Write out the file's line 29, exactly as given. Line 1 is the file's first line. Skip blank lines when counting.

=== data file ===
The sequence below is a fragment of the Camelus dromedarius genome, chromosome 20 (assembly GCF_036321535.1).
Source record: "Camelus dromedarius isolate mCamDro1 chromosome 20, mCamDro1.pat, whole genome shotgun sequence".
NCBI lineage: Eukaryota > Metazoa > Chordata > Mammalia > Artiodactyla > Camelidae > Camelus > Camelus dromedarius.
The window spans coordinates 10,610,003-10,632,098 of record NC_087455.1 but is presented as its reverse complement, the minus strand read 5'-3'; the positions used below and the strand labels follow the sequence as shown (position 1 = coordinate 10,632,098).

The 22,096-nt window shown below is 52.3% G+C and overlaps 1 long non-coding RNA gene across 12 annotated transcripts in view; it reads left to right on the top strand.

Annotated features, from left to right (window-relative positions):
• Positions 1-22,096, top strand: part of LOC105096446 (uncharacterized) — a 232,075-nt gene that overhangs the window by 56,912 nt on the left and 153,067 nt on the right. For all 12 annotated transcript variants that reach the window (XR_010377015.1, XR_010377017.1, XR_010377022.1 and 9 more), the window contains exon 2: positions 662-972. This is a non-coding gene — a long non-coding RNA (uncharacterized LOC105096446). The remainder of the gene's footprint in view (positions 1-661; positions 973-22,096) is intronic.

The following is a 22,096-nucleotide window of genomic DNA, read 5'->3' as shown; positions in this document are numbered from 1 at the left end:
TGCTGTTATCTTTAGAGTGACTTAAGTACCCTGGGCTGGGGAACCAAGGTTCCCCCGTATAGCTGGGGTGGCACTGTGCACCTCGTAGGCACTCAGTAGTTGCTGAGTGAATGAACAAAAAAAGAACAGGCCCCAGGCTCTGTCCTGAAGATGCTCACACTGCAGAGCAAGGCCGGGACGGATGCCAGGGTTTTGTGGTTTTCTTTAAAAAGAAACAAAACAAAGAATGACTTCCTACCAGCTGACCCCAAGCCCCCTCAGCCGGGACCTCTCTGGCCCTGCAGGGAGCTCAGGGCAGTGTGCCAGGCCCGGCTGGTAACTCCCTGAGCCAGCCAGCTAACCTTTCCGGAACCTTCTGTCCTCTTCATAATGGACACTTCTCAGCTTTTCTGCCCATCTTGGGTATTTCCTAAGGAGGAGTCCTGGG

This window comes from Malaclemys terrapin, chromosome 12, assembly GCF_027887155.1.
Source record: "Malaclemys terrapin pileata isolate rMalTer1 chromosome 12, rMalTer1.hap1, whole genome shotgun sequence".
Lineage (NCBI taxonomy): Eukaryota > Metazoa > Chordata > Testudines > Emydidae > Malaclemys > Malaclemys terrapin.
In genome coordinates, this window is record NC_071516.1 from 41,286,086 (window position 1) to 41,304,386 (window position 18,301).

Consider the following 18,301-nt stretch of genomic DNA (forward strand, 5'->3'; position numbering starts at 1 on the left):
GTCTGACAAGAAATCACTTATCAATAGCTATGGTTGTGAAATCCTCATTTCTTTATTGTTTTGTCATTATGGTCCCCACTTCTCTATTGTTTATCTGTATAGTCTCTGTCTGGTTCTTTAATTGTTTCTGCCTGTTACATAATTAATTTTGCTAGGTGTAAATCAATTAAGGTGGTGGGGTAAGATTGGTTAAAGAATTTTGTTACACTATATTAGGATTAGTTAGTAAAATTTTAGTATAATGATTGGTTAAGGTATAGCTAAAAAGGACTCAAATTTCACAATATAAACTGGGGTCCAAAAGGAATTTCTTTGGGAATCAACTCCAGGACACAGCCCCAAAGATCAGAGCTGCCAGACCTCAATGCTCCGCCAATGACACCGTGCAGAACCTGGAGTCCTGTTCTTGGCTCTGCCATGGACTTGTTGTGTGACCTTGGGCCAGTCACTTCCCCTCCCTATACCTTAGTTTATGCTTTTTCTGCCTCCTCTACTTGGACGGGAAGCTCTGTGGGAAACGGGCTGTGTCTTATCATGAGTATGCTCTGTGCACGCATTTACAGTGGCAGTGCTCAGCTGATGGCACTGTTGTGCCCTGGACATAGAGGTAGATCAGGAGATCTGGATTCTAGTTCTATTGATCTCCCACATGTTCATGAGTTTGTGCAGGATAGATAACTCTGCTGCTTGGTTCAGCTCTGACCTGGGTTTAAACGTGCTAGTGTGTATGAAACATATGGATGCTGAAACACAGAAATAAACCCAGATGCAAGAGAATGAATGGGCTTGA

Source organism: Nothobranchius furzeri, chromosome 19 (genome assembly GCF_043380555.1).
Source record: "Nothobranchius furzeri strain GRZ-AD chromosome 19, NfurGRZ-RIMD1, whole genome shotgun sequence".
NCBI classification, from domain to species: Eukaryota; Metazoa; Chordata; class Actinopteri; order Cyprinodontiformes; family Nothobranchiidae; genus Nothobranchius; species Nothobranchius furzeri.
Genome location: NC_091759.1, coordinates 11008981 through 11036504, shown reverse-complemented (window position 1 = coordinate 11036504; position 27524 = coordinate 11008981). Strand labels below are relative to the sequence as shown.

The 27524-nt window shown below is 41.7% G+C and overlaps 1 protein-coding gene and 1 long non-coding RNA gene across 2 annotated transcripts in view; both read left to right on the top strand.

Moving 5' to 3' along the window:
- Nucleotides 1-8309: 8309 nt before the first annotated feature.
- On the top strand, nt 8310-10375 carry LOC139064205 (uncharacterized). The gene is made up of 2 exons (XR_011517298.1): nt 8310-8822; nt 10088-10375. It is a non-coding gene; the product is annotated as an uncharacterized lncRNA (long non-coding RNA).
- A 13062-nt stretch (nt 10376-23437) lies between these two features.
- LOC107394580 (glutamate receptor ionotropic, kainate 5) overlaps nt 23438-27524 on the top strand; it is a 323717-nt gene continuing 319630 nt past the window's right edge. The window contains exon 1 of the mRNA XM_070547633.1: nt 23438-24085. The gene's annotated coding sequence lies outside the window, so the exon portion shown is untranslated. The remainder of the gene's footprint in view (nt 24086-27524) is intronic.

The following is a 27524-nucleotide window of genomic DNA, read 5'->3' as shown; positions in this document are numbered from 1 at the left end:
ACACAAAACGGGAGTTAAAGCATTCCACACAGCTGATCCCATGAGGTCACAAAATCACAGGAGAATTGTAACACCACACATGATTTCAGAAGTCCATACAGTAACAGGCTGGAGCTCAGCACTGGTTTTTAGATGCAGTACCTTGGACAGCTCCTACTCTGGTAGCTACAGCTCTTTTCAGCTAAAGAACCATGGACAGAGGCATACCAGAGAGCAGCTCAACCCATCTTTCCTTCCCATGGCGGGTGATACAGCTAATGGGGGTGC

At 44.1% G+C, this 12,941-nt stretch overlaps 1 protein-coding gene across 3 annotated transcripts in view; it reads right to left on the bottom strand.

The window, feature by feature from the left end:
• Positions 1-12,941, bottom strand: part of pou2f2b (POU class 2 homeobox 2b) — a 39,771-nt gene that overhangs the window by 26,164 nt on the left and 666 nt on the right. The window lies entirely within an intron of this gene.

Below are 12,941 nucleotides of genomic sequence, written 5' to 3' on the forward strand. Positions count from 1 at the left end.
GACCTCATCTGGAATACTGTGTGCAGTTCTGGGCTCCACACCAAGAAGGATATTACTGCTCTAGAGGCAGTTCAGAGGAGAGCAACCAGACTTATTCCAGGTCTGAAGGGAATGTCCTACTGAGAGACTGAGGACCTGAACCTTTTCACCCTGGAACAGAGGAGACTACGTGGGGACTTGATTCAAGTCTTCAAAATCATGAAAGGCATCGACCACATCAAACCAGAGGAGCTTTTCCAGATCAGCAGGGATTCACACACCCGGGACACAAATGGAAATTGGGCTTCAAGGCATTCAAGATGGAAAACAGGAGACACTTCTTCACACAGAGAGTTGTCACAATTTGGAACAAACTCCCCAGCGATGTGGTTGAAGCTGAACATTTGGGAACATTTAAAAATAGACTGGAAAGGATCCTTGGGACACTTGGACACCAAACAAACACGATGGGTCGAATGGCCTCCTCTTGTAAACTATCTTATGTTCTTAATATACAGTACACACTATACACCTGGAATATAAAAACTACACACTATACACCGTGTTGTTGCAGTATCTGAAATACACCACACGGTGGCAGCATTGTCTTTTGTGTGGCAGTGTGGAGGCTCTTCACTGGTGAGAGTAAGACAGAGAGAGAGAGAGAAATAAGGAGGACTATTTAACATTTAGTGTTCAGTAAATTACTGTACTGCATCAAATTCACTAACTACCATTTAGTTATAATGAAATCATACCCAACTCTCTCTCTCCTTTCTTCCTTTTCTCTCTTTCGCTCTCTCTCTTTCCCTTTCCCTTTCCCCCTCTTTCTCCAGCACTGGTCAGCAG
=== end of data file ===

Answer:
The window, feature by feature from the left end: